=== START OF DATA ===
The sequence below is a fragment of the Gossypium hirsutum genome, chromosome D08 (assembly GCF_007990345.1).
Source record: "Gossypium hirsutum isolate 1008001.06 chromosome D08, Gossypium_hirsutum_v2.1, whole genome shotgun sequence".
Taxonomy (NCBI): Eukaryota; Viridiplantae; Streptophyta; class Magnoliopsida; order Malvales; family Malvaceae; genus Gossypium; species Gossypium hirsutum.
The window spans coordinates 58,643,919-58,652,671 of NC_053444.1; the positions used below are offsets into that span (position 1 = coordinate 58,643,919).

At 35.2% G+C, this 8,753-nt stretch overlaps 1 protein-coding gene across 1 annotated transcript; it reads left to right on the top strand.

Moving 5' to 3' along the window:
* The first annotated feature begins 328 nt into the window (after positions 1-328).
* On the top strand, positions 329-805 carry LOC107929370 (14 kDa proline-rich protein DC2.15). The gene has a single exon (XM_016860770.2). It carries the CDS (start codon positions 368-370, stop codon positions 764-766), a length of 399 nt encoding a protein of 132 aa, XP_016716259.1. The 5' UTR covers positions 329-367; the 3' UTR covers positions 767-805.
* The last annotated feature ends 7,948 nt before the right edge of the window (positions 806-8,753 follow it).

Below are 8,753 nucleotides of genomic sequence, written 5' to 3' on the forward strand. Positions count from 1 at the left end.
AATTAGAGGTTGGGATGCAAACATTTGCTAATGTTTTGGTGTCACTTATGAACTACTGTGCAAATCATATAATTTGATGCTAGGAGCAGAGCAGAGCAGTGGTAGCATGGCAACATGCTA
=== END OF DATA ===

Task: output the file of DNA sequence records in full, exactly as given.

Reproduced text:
The sequence below is a fragment of the Gossypium hirsutum genome, chromosome D08 (assembly GCF_007990345.1).
Source record: "Gossypium hirsutum isolate 1008001.06 chromosome D08, Gossypium_hirsutum_v2.1, whole genome shotgun sequence".
Taxonomy (NCBI): Eukaryota; Viridiplantae; Streptophyta; class Magnoliopsida; order Malvales; family Malvaceae; genus Gossypium; species Gossypium hirsutum.
The window spans coordinates 58,643,919-58,652,671 of NC_053444.1; the positions used below are offsets into that span (position 1 = coordinate 58,643,919).

At 35.2% G+C, this 8,753-nt stretch overlaps 1 protein-coding gene across 1 annotated transcript; it reads left to right on the top strand.

Moving 5' to 3' along the window:
* The first annotated feature begins 328 nt into the window (after positions 1-328).
* On the top strand, positions 329-805 carry LOC107929370 (14 kDa proline-rich protein DC2.15). The gene has a single exon (XM_016860770.2). It carries the CDS (start codon positions 368-370, stop codon positions 764-766), a length of 399 nt encoding a protein of 132 aa, XP_016716259.1. The 5' UTR covers positions 329-367; the 3' UTR covers positions 767-805.
* The last annotated feature ends 7,948 nt before the right edge of the window (positions 806-8,753 follow it).

Below are 8,753 nucleotides of genomic sequence, written 5' to 3' on the forward strand. Positions count from 1 at the left end.
AATTAGAGGTTGGGATGCAAACATTTGCTAATGTTTTGGTGTCACTTATGAACTACTGTGCAAATCATATAATTTGATGCTAGGAGCAGAGCAGAGCAGTGGTAGCATGGCAACATGCTA